Government debt rethink removes barriers to tackling poverty – Child Poverty Action Group (CPAG)


Child Poverty Action Group (CPAG) congratulates the government on finally acknowledging that the NZ Super Fund assets should not be excluded from New Zealand’s measure of net public debt.

Child Poverty Action Group have long argued that excluding NZ Super Fund from public debt created an environment where New Zealand’s debt levels looked far worse than they were.

“Measured correctly as set out by the International Monetary Fund, our net debt as a percentage of GDP, is only 20%, around half that of Australia (at 38%). Net debt in the US is nearly five times higher suggesting that New Zealand has plenty of wriggle room and could comfortably support net debt levels that are much higher than the government’s goal of 30%,” says Associate Professor Susan St John.

St John says this rethinking of debt has significant implications for implementing transformative policies to reverse the ugly growth of inequality and poverty. “The old debt excuses for slow implementation of welfare reform, and of the delays to much needed Working for Families reform, can no longer be used.”

“Deepening poverty in Aotearoa, especially among the worst-off families, confronts the social sector every day. Ignoring the needs of the worst-off during the 2022 lockdown, and the impact of Covid-19 on low-income communities, has left a huge scar that will take a major investment of time and money to heal. Unless we start that process of healing now, it is doubtful communities and whānau will ever fully recover.”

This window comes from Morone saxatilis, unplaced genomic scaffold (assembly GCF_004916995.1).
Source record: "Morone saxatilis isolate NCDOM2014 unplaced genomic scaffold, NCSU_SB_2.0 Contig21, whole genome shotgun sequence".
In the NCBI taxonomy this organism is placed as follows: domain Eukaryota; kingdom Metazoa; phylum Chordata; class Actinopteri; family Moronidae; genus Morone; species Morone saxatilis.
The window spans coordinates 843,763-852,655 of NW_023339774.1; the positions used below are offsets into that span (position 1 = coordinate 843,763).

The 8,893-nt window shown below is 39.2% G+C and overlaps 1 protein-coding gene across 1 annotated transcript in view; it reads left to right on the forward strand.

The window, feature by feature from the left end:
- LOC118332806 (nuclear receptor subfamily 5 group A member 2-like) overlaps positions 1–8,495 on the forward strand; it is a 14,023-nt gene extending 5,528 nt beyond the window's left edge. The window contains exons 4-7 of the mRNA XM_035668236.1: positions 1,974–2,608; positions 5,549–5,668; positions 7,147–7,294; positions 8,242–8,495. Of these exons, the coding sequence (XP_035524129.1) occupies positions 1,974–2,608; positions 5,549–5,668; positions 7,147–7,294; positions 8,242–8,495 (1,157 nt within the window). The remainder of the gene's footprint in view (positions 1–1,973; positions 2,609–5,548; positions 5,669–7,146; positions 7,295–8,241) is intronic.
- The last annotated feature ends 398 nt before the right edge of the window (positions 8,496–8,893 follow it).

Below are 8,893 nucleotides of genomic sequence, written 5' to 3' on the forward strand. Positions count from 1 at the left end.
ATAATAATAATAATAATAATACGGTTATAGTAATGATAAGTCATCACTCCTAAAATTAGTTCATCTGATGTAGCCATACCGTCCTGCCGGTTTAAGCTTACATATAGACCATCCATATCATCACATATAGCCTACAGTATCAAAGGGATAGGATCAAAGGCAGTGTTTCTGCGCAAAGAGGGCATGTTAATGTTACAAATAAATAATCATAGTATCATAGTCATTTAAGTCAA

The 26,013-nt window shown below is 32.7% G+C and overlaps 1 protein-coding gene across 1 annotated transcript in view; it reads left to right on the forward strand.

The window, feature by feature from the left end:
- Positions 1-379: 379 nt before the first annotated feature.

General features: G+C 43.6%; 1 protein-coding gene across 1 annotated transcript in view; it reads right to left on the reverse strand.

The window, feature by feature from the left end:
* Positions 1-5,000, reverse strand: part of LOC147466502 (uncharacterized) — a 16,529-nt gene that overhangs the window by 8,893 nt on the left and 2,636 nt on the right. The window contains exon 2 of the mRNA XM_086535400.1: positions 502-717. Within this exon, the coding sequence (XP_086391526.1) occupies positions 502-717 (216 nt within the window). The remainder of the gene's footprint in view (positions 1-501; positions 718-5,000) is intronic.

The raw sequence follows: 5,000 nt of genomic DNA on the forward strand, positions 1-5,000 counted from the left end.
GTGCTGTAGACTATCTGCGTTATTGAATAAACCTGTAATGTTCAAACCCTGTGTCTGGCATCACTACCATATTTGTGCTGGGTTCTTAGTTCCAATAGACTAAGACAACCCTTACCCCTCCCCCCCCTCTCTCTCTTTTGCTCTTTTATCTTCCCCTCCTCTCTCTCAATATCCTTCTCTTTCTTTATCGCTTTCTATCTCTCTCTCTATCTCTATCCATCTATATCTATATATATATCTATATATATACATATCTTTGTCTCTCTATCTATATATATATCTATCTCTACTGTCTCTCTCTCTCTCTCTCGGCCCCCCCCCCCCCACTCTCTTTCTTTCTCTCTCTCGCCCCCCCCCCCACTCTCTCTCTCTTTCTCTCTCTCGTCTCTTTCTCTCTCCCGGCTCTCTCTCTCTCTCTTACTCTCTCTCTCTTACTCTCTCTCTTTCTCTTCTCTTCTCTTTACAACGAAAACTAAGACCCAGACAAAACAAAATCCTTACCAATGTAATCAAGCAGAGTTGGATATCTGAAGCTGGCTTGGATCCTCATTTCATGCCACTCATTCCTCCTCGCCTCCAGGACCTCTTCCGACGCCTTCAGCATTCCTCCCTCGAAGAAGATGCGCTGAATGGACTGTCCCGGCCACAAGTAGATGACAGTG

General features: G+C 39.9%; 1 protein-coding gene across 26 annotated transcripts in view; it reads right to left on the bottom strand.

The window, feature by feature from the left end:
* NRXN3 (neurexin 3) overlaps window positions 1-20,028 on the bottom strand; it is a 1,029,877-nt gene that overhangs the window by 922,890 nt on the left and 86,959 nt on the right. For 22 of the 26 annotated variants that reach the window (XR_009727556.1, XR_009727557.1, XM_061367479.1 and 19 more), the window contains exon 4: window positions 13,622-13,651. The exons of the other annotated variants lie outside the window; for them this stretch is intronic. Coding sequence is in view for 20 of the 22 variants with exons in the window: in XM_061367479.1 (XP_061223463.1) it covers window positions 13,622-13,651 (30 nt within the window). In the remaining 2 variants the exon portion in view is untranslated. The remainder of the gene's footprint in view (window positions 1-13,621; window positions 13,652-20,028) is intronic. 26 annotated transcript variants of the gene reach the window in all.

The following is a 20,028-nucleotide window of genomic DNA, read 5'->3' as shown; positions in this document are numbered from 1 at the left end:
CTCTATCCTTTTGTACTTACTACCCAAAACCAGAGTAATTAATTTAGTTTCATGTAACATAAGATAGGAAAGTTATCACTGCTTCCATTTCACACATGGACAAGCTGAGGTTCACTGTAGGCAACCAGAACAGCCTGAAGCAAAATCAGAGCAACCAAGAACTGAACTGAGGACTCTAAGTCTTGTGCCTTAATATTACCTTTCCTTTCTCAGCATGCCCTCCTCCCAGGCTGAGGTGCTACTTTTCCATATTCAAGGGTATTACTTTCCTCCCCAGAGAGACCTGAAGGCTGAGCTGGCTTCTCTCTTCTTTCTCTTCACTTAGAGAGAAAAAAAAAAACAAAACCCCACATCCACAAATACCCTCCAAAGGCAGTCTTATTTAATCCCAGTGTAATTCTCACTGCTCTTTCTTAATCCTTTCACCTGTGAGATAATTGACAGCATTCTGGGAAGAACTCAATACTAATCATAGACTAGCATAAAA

CPAG calls on the government to use its balance sheet to invest massively in state housing and also take immediate and meaningful action on income poverty this budget.

For example, as a first step, the poorest families must not continue to be excluded from $72.50 a week of Working for Families tax credits for their children. There is no fiscal excuse to wait for some future review. A swift policy change would get money to where it is most needed to alleviate child poverty. In inflation adjusted terms this means another $4000 a year for families, with an annual cost of between $400-$600m.

“There are no moral or economic justifications for treating the worst-off children so badly in Working for Families policy, and there have never been fiscal ones as this net debt change makes clear.”

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